Objective: To estimate preferences in relevant treatment characteristics evaluated by different groups involved in the management of patients with rheumatic diseases. Subjects and methods: We surveyed patients with rheumatic diseases, and rheumatologists, nurses, and pharmacists with experience in treatment with/provision of biologic drugs for these patients. Through a discrete choice experiment, participants evaluated 16 possible scenarios in which pairs of similarly efficacious treatments were described with six characteristics: 1) frequency of administration; 2) mode and place of administration; 3) manner, helpfulness, efficiency, and courtesy of health personnel; 4) frequency of reactions at the site of drug administration; 5) severity of generalized undesired/allergic reactions; and 6) additional cost. The direction and strength of preferences toward each characteristic level and the relative importance of each characteristic were estimated through a random-effects conditional logistic regression model. Results: In total, 513 patients, 110 rheumatologists, 51 nurses, and 46 pharmacists from 30 centers in Italy participated. Characteristics 3, 4, and 6 were the most important for every subgroup; 1 was least important for patients and rheumatologists, 2 was least important for pharmacists, and 2 and 5 were least important for nurses. For characteristic 2, pharmacists preferred subcutaneous self-injection with a syringe; nurses preferred assisted infusion at an infusion center close to the patient’s home; patients and rheumatologists preferred subcutaneous self-injection with a pen. Conclusion: The different preferences for some characteristics shown by the different groups can play an important role, together with purely clinical aspects, in the choice and consequent benefit of treatments, contributing also to a more satisfactory use of resources.

Patients’, physicians’, nurses’, and pharmacists’ preferences on the characteristics of biologic agents used in the treatment of rheumatic diseases

Giacomelli, Roberto;
2018

Abstract

Objective: To estimate preferences in relevant treatment characteristics evaluated by different groups involved in the management of patients with rheumatic diseases. Subjects and methods: We surveyed patients with rheumatic diseases, and rheumatologists, nurses, and pharmacists with experience in treatment with/provision of biologic drugs for these patients. Through a discrete choice experiment, participants evaluated 16 possible scenarios in which pairs of similarly efficacious treatments were described with six characteristics: 1) frequency of administration; 2) mode and place of administration; 3) manner, helpfulness, efficiency, and courtesy of health personnel; 4) frequency of reactions at the site of drug administration; 5) severity of generalized undesired/allergic reactions; and 6) additional cost. The direction and strength of preferences toward each characteristic level and the relative importance of each characteristic were estimated through a random-effects conditional logistic regression model. Results: In total, 513 patients, 110 rheumatologists, 51 nurses, and 46 pharmacists from 30 centers in Italy participated. Characteristics 3, 4, and 6 were the most important for every subgroup; 1 was least important for patients and rheumatologists, 2 was least important for pharmacists, and 2 and 5 were least important for nurses. For characteristic 2, pharmacists preferred subcutaneous self-injection with a syringe; nurses preferred assisted infusion at an infusion center close to the patient’s home; patients and rheumatologists preferred subcutaneous self-injection with a pen. Conclusion: The different preferences for some characteristics shown by the different groups can play an important role, together with purely clinical aspects, in the choice and consequent benefit of treatments, contributing also to a more satisfactory use of resources.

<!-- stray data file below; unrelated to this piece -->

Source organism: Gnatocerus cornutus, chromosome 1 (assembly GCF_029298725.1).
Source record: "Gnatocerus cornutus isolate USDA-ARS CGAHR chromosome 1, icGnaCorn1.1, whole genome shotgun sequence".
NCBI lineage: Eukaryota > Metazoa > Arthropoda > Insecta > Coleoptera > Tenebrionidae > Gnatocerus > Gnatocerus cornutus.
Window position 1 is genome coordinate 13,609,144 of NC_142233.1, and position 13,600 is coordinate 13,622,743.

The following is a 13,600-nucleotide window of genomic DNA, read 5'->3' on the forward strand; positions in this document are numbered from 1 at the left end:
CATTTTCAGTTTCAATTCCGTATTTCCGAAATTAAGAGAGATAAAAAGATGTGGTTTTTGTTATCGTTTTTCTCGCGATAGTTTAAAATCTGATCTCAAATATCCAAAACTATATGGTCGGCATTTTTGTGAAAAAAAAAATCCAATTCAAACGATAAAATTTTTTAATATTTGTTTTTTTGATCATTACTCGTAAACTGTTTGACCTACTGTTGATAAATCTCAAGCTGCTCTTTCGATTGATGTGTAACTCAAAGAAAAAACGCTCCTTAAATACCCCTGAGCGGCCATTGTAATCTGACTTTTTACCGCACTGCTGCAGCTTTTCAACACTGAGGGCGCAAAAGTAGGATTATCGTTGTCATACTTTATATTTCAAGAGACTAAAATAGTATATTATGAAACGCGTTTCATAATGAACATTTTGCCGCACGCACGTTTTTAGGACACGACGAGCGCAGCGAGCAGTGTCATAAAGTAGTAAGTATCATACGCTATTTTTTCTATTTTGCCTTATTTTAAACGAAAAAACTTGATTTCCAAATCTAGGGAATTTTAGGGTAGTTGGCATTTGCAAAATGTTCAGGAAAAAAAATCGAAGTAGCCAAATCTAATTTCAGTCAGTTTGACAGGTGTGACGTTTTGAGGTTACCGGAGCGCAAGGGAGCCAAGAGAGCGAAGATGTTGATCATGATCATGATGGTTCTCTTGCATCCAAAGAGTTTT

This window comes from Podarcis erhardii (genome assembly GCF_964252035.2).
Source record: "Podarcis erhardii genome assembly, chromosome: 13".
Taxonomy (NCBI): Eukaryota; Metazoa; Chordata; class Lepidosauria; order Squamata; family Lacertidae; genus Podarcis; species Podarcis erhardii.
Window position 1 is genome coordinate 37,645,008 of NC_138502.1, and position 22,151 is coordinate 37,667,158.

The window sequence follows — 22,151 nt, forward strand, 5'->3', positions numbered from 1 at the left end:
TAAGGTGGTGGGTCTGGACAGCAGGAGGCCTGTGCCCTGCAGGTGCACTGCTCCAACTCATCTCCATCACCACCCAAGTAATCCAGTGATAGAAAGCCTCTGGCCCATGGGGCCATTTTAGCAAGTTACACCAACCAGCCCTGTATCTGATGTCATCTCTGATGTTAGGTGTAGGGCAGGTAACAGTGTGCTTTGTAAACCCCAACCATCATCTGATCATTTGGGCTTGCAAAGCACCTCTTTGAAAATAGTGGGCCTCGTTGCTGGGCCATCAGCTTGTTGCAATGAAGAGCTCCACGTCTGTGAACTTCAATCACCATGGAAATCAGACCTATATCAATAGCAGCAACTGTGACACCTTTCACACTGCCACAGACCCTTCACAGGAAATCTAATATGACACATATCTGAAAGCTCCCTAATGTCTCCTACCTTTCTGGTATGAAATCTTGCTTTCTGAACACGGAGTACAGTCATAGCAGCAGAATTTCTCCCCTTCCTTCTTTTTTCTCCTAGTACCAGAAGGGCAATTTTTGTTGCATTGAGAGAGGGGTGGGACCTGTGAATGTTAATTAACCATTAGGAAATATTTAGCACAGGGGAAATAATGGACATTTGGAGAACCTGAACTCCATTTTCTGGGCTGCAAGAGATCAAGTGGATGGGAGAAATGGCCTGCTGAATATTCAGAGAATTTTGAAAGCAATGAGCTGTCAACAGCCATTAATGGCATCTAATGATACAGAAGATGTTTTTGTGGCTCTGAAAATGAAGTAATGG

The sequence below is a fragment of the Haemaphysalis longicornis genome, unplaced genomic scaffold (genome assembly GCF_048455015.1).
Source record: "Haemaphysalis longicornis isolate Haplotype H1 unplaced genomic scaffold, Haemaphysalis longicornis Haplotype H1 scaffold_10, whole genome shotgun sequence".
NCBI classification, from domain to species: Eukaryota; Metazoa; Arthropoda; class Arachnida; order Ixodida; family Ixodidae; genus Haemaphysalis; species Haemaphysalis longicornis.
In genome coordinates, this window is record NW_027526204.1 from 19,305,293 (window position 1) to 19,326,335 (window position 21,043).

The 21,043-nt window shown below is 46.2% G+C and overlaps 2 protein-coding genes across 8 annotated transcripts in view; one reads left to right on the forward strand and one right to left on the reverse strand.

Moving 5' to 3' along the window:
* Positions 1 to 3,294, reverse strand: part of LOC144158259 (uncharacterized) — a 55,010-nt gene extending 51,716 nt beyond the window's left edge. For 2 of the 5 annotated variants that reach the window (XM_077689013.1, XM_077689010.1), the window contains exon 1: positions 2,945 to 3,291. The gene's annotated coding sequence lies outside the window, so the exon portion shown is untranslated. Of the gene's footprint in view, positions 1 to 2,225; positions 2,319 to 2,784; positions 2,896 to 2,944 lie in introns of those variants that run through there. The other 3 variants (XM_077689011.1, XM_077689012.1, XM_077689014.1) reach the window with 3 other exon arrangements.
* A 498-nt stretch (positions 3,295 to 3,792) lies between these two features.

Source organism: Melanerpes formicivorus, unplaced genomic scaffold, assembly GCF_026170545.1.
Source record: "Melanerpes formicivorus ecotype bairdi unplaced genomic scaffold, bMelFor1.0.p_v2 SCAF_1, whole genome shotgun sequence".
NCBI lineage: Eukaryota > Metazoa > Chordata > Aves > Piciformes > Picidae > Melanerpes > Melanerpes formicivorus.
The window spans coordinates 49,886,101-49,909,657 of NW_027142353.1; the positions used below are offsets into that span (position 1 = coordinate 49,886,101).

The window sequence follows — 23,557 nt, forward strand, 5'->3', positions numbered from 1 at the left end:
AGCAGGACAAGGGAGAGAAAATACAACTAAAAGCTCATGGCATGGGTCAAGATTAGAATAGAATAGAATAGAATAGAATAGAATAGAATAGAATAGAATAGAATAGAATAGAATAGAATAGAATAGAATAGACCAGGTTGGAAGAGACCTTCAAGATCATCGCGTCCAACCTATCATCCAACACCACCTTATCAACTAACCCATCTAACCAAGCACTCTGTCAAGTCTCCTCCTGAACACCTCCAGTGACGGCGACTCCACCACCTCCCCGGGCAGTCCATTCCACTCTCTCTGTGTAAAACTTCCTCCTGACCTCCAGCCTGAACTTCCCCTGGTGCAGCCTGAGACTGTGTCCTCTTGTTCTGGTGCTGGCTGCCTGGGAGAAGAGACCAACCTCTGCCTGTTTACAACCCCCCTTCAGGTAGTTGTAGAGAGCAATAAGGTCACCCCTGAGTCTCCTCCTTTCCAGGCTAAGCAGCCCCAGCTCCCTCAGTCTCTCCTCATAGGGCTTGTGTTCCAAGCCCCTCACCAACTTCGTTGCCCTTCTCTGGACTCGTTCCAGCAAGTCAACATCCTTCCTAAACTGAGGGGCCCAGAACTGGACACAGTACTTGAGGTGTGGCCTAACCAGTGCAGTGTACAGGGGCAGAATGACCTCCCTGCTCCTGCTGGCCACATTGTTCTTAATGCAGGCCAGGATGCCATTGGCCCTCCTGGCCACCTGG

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Utilizza questo identificativo per citare o creare un link a questo documento: http://hdl.handle.net/11697/131215
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